[swift-evolution] [Last second] Precedence of nil-coalescing operator seems too low
svabox at gmail.com
Thu Sep 8 06:21:23 CDT 2016
On 08.09.2016 12:08, Pyry Jahkola via swift-evolution wrote:
> To stay slightly on topic of the original Subject line, I'd point out that
> no one has yet demonstrated an example where the current precedence
> position of `??` causes bugs at runtime.
Why do you need to see some precedence(I can create a sample project for
you on github) while this construction is so simple and obviously would be
used often and *will* cause bugs. I insist that if construction easily
allows logical bugs in it - there will be a lot of bugs in such
construction in different projects/frameworks/modules.
> The original motivation by Erica simply failed to compile without the
> parentheses, so it wasn't about confusion so much as about mere
Sorry, but you are just not right. The code compiles without even warning:
Swift Ver. 3.0 (Sep 6, 2016)
Platform: Linux (x86_64)
let foundIndex : Int? = 1
let lastIndex = 2
let nextIndex = foundIndex ?? lastIndex + 1
print(nextIndex) // 1
> convenience. And there exist actual uses where the current precedence
> brings greater convenience, e.g. when the RHS expression contains
> arithmetic operations.
> Like Wux, I also don't think we have any reason to adjust the precedence of
> `??` from what it is.
After I showed the code compiles, would you change your opinion?
IMO the best solution which will dramatically reduce the number of future
logical errors(bugs) in code with mixed operators would be to
require(probably, just by raising a compilation warning) parenthesis when
operators from different groups are mixed in the same expression. IMO no
need in complex rules to make Swift safer. I.e. when you have a = 10 + 5 *
10 - you don't need parenthesis, when you have a = b << 4 - also all is
ok, but if you have a = b << 4 + 5 * 10 - you'll have a warning until add
parenthesis to make your intention clear. IMO this should prevent almost
all logical errors in such expressions and increase the common quality of
Swift code(in each project/framework/module).
> * * *
> But then, I also think we should do something to our bitwise ops:
>> On 08 Sep 2016, at 09:58, Xiaodi Wu via swift-evolution
>> <swift-evolution at swift.org <mailto:swift-evolution at swift.org>> wrote:
>> You and I seem to agree that `let i = 4 << 1 + 3` is rather reasonable.
> Here, I would actually differ somewhat. If there's something that ought to
> be higher in precedence than `+` and `*`, IMO that would be actual
> exponentiation, which could be approximated in a math library by the
> presently missing `**` operator, for example.
>> I am not sure how one can make an unintended error either reading or
>> writing this line of code[*].
>> [*] Actually, I can see precisely one way to make such an unintended
>> error, since I have actually done so. It has to do with Swift having
>> moved away from the classical C-family operator precedence table. I would
>> actually not be opposed to making changes that guard against such an error.
> There's a fair amount of C code out in the wild that is going to be
> migrated into Swift in the near future. And that code would benefit if
> Swift's precedence rules didn't unexpectedly break from C – that is, not
> without the programmer's awareness.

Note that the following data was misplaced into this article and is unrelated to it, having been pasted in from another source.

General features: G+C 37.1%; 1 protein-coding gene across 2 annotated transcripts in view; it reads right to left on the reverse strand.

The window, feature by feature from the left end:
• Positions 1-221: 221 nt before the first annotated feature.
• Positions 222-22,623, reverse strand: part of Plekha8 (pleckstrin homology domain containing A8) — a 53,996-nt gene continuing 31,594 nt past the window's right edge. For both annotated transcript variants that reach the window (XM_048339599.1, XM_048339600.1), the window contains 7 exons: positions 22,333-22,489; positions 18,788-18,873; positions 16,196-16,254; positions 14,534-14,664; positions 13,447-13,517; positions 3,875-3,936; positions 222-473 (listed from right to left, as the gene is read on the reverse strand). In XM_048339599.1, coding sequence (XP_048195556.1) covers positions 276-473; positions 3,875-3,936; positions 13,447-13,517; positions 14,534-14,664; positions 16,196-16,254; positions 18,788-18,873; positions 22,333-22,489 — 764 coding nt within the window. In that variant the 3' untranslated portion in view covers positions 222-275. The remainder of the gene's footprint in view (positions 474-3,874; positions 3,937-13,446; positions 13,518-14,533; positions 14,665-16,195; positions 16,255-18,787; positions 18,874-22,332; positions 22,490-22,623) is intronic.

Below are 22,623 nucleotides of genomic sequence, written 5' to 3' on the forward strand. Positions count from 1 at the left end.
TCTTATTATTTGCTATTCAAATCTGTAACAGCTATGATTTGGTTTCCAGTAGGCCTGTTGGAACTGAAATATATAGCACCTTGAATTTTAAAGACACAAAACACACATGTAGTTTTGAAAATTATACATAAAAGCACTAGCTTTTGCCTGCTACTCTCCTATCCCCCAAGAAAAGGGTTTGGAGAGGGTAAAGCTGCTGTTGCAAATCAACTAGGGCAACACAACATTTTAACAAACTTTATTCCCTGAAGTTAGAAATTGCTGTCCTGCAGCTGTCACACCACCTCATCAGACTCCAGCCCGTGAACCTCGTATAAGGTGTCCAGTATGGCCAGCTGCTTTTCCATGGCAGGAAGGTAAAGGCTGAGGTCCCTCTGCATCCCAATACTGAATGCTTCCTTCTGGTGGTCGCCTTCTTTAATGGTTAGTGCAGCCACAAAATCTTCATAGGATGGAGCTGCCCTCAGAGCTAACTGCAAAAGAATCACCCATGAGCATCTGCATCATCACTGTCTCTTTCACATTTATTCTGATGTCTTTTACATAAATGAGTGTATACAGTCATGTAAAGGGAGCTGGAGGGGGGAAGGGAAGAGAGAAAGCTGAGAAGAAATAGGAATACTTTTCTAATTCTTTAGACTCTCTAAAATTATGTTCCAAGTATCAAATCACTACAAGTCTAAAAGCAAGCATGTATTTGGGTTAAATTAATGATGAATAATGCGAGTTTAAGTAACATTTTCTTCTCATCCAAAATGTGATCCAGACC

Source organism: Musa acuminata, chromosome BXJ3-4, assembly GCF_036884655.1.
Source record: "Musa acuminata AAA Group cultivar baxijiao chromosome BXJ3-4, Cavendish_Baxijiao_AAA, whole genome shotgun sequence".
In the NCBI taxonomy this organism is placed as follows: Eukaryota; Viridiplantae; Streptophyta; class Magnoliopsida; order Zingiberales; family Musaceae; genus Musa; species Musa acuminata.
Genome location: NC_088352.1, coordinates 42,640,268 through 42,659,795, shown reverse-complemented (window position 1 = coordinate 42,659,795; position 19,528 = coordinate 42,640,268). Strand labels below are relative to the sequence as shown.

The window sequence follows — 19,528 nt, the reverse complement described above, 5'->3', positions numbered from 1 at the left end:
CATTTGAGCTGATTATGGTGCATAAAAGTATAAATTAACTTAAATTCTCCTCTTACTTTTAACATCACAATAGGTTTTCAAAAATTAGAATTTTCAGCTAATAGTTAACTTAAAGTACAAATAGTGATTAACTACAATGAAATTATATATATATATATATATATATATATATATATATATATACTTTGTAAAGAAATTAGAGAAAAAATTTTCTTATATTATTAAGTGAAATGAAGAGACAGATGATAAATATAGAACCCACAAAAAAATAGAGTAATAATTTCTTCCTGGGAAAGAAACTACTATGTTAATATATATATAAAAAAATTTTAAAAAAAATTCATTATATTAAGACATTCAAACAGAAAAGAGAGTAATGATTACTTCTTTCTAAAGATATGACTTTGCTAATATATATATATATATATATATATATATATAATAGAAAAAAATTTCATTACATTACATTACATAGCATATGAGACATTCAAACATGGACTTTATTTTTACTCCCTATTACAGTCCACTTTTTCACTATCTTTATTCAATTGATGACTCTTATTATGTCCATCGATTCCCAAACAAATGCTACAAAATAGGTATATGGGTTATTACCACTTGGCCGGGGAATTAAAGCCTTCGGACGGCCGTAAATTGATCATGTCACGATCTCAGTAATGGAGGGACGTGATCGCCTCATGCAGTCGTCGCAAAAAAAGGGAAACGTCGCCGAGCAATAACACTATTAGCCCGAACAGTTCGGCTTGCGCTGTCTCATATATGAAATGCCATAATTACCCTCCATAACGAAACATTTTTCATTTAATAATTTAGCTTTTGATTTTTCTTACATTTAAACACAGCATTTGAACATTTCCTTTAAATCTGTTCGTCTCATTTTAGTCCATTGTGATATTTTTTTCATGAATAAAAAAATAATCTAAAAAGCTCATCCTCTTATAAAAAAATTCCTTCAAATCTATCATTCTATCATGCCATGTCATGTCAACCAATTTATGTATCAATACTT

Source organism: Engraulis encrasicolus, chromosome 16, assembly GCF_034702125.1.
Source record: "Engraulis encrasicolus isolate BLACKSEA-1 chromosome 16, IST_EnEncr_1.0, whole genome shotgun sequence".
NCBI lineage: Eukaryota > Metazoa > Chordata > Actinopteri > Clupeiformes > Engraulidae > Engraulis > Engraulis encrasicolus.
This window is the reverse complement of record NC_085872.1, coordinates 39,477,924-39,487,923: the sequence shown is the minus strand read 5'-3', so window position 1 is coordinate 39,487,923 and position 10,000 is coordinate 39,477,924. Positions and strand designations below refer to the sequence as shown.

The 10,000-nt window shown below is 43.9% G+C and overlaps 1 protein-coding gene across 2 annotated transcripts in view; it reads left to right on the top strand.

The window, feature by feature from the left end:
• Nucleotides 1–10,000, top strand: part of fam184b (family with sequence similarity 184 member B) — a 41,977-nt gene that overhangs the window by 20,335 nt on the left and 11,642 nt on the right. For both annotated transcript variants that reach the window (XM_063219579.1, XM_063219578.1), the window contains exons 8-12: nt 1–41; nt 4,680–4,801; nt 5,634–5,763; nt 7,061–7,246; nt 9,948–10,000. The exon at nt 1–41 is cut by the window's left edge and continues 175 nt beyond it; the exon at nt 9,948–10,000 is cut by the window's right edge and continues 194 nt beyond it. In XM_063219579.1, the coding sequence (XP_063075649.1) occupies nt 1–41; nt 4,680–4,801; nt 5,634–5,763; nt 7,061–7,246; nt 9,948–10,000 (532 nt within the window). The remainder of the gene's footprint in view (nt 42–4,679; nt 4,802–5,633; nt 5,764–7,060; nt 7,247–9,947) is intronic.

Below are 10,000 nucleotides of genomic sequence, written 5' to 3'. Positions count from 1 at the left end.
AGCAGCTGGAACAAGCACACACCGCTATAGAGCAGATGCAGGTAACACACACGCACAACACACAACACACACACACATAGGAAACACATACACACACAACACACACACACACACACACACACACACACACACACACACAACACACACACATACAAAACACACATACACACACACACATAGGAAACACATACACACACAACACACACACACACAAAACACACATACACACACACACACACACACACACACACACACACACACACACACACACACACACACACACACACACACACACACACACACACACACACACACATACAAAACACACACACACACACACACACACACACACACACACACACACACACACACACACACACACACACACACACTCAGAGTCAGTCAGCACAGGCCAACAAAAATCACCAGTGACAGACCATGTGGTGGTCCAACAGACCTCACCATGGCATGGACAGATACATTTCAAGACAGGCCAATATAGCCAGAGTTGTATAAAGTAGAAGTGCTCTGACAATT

> The key differences to C that I think will cause confusion in Swift are:
> A) Unlike C, Swift defines `<<` and `>>` with the highest precedence.
> B) Unlike C, Swift defines `&` at multiplication precedence (`*` etc.).
> C) Unlike C, Swift defines both `^` and `|` at equal precedence to each
> other, and that is the precedence of addition (`+` etc.).
> Other than that, we also use equal precedence for all comparison operators
> but at the same time remove their associativity, so that can't cause
> runtime problems (as such code would fail to compile). Here's a full table,
> with the notable differences marked with a red comment:
> *Infix operators in C*
> *In Swift 3*
> // skipping unary ops etc
> * / %
> * << >> // (!)*
> + -
> * &* / % *& // (!)*
> << >>
> + &+ - &- *| ^ // (!)*
> < <= > >=
> ... ..<
> == !=
> as as? is
> < <= > >= == != === !== ~=
> (default precedence diverges here)
> = @= // for various `@`
> = @= // for various `@`
> I think Jacob has a point in separating bitwise operations into their own
> hierarchy. I'd recommend doing so all the way, but retaining `&` with a
> higher "bitwise-multiplicative" precedence:
> 1) Move `|` and `^` into their own parallel precedence groups named
> *BitwiseOr* and *BitwiseXor*, just above RangeFormation.
> 2) Move `&` into its own group *BitwiseAnd*, just above both BitwiseOr and
> 3) Move *BitwiseShift* (i.e. `<<` and `>>`) just above BitwiseAnd.
> That would make it so that rarely occurring*) expressions mixing `^` and
> `|` would now need parenthesising, but either of them would work together
> with `&`, `<<`, and `>>` just like they do in C (and just the way binary
> addition relates to multiplication in the conventions of mathematics).
> *) E.g. none found in https://graphics.stanford.edu/~seander/bithacks.html
> Also integer arithmetic would stay clearly separated from bitwise
> operations, which in my experience is the source of most bugs and
> confusion. E.g. the expressions `a & b + c`, `a | b + c`, and `a << b - c`
> all compile in both C and Swift, but are parsed in exactly opposing ways.
> The whole hierarchy I'm proposing is illustrated in the attachment below,
> with all changes found in the top part above RangeFormation.
> — Pyry
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